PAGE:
- Customer service: SKUs allow businesses to quickly identify products and process orders, which improves the overall customer experience. This can help businesses build brand loyalty and increase customer retention.
Overall, SKUs are an important tool for businesses to manage their stocks, optimize operations, and improve their customer service.
How to find SKU Number?
SKU numbers can be found in different places, depending on how the product is sold and marketed. Here are some common ways to find SKU numbers:
- Check the product packaging or label – Most products have a SKU number on their packaging or label. Look for a series of numbers and letters that is usually located near the barcode.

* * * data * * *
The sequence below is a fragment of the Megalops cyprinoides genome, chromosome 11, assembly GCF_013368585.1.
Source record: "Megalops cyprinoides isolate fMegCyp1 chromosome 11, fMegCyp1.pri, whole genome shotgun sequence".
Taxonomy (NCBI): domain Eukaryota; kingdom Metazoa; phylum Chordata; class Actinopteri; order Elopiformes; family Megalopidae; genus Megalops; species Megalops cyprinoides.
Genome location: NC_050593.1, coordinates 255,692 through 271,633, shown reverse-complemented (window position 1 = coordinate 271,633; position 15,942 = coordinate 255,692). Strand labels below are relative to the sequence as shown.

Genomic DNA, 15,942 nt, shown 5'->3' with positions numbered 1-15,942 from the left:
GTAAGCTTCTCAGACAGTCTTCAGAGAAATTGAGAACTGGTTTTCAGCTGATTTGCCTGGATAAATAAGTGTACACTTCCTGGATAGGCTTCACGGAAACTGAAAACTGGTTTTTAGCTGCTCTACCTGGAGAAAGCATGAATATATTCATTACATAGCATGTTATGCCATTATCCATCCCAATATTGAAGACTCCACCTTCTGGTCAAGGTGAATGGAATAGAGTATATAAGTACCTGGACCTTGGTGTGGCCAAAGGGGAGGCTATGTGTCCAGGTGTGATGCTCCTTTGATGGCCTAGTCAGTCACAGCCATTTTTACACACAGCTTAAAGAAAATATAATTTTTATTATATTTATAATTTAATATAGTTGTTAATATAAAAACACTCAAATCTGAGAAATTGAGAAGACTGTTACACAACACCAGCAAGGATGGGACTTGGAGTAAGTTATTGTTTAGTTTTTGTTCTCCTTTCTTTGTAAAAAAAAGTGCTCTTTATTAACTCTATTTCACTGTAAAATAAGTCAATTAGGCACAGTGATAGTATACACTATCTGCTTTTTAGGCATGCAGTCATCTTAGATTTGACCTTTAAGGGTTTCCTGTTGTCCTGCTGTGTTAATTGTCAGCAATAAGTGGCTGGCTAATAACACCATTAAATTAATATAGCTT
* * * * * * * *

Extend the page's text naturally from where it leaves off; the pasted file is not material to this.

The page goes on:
- Check the product listing online – If you’re buying a product online, the SKU number may be listed in the product description or specifications.
- Check the purchase receipt – The SKU number may be listed on the purchase receipt or invoice.
- Look at the product catalog – If you’re a business owner, the SKU numbers for your products may be listed in your product catalog.
Parts of SKU Number
SKU numbers are made up of a combination of letters and numbers, and each digit or letter can represent specific information about the product, such as its size, color, manufacturer, or price.
For example, the SKU number of a Levi’s pair of green jeans with straight leg and 36’’ may be something like LEV-JN-SL-36-GN. The SKU number helps distinguish this particular product from other jeans in different colors or sizes, making it easier to manage inventory and sales data.
Or WJ-1234-M-RED. In this example, WJ represents the brand, 1234 is the product code, M stands for medium size, and RED is the color.
SKU vs UPC
The Stock Keeping Unit and UPC (Universal Product Code) are both codes used in retail to identify products to track stocks, sales, and pricing.